In the above we have two separate and distinct ideas upon possession. In the former, we see the possibility of the human mind having higher levels of consciousness, whilst in the latter, we see the possibility of entities being ‘split-off’ aspects of mind. This aspect is seen in the phenomenon of multiple personality, where the mind can seem to fragment into a number of different ‘personalities’, taking it in turn to inhabit the host. Could an amalgamation of multiple personality and the possibility of higher consciousness be merged to produce a credible theory of possessions such as Ecklund and Mannheim?


One well accepted theory of multiple personality is that it does not exist, as such. Rather, we have a chaotic mind coming upon a therapist, or idea, that it exists. Hence, a form of role-play comes into being, the patient playing to the therapist. In this way, a form of transference has occurred, with the therapist validating something that comes into being purely because of his validation. But what, exactly, is involved in such role-play? What part of the mind does the therapist’s bidding? It is interesting that each personality displayed seems to exhibit a particular emotion of the host. Hence, could it be that, in multiple personality, the role-play revolves around specific emotional traits within the mind?


Emotions tend to be chaotic things. But more than this, whilst an emotion may be expressed for a variety of ‘personal’ reasons, the actual nature of various ‘emotions’ seem to be identical in all people. Hence, could emotions be of the ‘species’ rather than the person? If so, then we can see a ‘communal’ element of mind being tapped in multiple personality, suggesting that its similarity to possession is greater than we think, with an actual ‘outside’ entity being manifested. Carl Jung gave us a similar concept in his ‘collective unconscious’ – a mind below the ‘personal’ with ‘communal’ traits. And these traits included ‘archetypes’, or shared personality types such as the Child, Sage, Trickster and Hero. Could we therefore argue that, in multiple personality/possession, we are dealing with an archetype as entity?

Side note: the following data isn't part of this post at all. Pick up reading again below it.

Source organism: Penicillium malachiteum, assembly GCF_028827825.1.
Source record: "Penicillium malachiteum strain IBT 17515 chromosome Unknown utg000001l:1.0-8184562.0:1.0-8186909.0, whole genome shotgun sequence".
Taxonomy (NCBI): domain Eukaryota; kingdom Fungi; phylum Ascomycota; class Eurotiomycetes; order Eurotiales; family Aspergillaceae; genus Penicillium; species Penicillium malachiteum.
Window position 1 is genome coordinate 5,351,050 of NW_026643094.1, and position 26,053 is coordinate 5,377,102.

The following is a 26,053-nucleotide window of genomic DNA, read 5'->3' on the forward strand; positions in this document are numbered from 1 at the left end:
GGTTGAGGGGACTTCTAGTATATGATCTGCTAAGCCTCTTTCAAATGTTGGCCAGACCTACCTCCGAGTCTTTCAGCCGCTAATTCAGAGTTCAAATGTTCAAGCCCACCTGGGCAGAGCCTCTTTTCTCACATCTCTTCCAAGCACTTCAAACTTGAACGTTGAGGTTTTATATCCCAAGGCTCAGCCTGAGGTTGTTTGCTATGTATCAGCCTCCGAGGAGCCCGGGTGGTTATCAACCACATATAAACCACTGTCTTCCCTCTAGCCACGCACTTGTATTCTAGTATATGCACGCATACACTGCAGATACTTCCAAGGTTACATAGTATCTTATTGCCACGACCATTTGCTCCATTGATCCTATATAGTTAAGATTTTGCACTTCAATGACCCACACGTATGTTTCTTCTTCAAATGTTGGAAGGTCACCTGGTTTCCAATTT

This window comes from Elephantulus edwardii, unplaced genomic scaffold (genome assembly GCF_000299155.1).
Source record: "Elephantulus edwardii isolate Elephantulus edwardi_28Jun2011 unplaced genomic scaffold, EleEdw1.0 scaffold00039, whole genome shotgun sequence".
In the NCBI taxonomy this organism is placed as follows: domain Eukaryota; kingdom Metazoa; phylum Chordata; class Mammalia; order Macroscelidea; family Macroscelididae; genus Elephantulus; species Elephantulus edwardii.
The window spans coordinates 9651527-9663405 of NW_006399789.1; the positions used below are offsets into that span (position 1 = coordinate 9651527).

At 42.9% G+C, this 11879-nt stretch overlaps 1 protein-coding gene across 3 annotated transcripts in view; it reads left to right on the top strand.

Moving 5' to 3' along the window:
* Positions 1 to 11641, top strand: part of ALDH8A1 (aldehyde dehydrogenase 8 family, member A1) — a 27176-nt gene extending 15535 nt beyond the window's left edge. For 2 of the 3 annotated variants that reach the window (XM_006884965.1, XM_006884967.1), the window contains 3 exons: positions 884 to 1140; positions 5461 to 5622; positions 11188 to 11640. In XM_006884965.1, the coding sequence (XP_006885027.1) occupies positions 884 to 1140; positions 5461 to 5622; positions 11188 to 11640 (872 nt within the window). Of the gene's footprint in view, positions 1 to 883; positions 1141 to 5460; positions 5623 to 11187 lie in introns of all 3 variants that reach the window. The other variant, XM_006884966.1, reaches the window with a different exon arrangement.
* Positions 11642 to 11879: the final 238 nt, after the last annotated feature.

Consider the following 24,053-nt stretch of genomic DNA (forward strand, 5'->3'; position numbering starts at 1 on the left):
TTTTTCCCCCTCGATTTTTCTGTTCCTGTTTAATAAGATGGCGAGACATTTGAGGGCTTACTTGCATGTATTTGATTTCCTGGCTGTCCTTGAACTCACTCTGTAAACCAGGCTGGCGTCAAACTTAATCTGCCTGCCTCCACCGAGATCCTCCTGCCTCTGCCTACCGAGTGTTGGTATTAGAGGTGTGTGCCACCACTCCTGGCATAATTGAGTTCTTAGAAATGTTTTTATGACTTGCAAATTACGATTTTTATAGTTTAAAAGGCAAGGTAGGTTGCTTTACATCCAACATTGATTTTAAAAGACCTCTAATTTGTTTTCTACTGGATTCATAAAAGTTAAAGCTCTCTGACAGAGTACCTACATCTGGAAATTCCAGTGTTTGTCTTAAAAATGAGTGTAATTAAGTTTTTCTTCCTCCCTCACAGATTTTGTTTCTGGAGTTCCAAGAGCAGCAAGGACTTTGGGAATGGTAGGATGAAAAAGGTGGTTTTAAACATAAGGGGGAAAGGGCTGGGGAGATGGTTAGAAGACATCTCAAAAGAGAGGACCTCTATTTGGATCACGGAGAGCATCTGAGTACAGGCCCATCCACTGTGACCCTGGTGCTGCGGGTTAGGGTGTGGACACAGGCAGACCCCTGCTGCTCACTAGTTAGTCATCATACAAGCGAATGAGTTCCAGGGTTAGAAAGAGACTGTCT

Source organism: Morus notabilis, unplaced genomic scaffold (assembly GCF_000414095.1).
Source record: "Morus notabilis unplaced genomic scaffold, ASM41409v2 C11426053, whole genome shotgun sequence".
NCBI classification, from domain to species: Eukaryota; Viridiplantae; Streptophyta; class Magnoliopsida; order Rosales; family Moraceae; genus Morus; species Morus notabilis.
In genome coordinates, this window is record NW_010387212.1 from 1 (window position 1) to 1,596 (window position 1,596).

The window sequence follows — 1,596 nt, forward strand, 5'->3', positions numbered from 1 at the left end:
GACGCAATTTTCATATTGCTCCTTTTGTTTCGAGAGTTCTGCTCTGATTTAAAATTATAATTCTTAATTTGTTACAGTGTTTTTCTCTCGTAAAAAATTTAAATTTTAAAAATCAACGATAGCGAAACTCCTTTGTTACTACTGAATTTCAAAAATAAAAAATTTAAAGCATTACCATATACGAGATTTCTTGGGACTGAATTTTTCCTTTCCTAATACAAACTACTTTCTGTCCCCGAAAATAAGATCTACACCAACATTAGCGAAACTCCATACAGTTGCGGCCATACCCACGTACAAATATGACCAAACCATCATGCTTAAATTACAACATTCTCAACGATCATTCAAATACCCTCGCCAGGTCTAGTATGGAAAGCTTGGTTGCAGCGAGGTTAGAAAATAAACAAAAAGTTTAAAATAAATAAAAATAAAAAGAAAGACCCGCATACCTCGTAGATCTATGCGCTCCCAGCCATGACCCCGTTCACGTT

Jung’s archetypes also include all manner of symbols, and together with the personality archetypes, we can see the collective unconscious expressed in mythology and society. It is almost as if ‘culture’ itself is an expression of this communal aspect of mind, but within the world we experience. Culture can, of course, come in many forms. An on-going culture can be built-up over millennia, as the ideas and communal symbols are passed down from generation to generation. Such a cultural form can be suggestive in the extreme. After all, if it is an outside expression of the inner mind, it would be, as one would be in sympathy with the other. And possibly so, too, with the ‘archetypes’ that transcend both.


If we return to the above cases we can ask what would be the reaction, in terms of culture, of a suggestive, possibly disturbed person being told that they were being possessed? Bearing in mind the cultural legacy inherent in the suggestion, combined with the authority of the priests who are enforcing the concept, can we imagine this person being very good and, as in the role-play involved in multiple personality, exhibiting the behaviour expected of him? And as the cultural expression increases, reinforcing the displayed entity’s existence, we can imagine an emotional archetype out of control, and a ‘possession’ in existence that is ‘communal’, in that it is ‘other’ than the personal mind. And as its ferocity increases, and the patient is further reinforced towards ‘possessed’ behaviour, we can also imagine the priests being similarly infected by the role-play suggested by the possession. And in such a cultural feed-back loop, the exorcists see what they think they’ll see.